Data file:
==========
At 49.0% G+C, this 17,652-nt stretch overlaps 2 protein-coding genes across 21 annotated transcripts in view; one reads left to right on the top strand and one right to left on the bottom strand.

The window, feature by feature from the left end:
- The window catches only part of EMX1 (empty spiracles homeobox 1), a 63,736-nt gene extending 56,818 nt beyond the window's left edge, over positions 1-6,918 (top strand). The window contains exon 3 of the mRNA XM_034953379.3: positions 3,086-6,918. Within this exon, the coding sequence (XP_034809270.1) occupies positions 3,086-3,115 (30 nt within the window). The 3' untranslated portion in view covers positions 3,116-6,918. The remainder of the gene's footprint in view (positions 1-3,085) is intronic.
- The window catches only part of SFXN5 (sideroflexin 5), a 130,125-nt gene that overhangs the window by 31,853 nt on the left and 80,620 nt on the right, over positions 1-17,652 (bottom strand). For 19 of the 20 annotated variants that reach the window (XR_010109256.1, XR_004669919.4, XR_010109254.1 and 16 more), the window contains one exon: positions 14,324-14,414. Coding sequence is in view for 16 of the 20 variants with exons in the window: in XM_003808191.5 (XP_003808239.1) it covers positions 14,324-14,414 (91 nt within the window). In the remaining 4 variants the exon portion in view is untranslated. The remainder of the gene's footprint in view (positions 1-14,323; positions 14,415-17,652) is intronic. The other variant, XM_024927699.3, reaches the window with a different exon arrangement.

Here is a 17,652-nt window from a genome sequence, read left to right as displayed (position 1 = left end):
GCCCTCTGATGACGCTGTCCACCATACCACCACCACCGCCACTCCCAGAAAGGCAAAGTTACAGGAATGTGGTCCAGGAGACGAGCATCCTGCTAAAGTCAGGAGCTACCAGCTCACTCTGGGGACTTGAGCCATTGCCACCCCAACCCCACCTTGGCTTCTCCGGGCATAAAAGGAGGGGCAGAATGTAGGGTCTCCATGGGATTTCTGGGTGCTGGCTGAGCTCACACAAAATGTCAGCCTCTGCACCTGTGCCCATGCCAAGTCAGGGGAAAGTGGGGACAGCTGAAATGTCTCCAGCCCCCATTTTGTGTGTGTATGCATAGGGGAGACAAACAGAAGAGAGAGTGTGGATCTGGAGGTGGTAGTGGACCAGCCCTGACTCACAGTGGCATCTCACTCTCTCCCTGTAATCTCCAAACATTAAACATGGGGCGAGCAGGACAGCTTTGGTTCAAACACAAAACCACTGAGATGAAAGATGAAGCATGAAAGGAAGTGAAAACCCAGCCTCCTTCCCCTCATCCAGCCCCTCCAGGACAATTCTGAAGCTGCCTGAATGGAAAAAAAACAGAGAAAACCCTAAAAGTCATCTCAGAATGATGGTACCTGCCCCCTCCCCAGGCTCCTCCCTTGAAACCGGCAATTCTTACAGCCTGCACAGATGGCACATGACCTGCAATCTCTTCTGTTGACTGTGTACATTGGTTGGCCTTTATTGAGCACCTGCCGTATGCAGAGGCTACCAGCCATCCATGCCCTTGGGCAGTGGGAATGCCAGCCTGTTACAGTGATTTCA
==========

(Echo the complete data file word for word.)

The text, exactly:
At 49.0% G+C, this 17,652-nt stretch overlaps 2 protein-coding genes across 21 annotated transcripts in view; one reads left to right on the top strand and one right to left on the bottom strand.

The window, feature by feature from the left end:
- The window catches only part of EMX1 (empty spiracles homeobox 1), a 63,736-nt gene extending 56,818 nt beyond the window's left edge, over positions 1-6,918 (top strand). The window contains exon 3 of the mRNA XM_034953379.3: positions 3,086-6,918. Within this exon, the coding sequence (XP_034809270.1) occupies positions 3,086-3,115 (30 nt within the window). The 3' untranslated portion in view covers positions 3,116-6,918. The remainder of the gene's footprint in view (positions 1-3,085) is intronic.
- The window catches only part of SFXN5 (sideroflexin 5), a 130,125-nt gene that overhangs the window by 31,853 nt on the left and 80,620 nt on the right, over positions 1-17,652 (bottom strand). For 19 of the 20 annotated variants that reach the window (XR_010109256.1, XR_004669919.4, XR_010109254.1 and 16 more), the window contains one exon: positions 14,324-14,414. Coding sequence is in view for 16 of the 20 variants with exons in the window: in XM_003808191.5 (XP_003808239.1) it covers positions 14,324-14,414 (91 nt within the window). In the remaining 4 variants the exon portion in view is untranslated. The remainder of the gene's footprint in view (positions 1-14,323; positions 14,415-17,652) is intronic. The other variant, XM_024927699.3, reaches the window with a different exon arrangement.

Here is a 17,652-nt window from a genome sequence, read left to right as displayed (position 1 = left end):
GCCCTCTGATGACGCTGTCCACCATACCACCACCACCGCCACTCCCAGAAAGGCAAAGTTACAGGAATGTGGTCCAGGAGACGAGCATCCTGCTAAAGTCAGGAGCTACCAGCTCACTCTGGGGACTTGAGCCATTGCCACCCCAACCCCACCTTGGCTTCTCCGGGCATAAAAGGAGGGGCAGAATGTAGGGTCTCCATGGGATTTCTGGGTGCTGGCTGAGCTCACACAAAATGTCAGCCTCTGCACCTGTGCCCATGCCAAGTCAGGGGAAAGTGGGGACAGCTGAAATGTCTCCAGCCCCCATTTTGTGTGTGTATGCATAGGGGAGACAAACAGAAGAGAGAGTGTGGATCTGGAGGTGGTAGTGGACCAGCCCTGACTCACAGTGGCATCTCACTCTCTCCCTGTAATCTCCAAACATTAAACATGGGGCGAGCAGGACAGCTTTGGTTCAAACACAAAACCACTGAGATGAAAGATGAAGCATGAAAGGAAGTGAAAACCCAGCCTCCTTCCCCTCATCCAGCCCCTCCAGGACAATTCTGAAGCTGCCTGAATGGAAAAAAAACAGAGAAAACCCTAAAAGTCATCTCAGAATGATGGTACCTGCCCCCTCCCCAGGCTCCTCCCTTGAAACCGGCAATTCTTACAGCCTGCACAGATGGCACATGACCTGCAATCTCTTCTGTTGACTGTGTACATTGGTTGGCCTTTATTGAGCACCTGCCGTATGCAGAGGCTACCAGCCATCCATGCCCTTGGGCAGTGGGAATGCCAGCCTGTTACAGTGATTTCA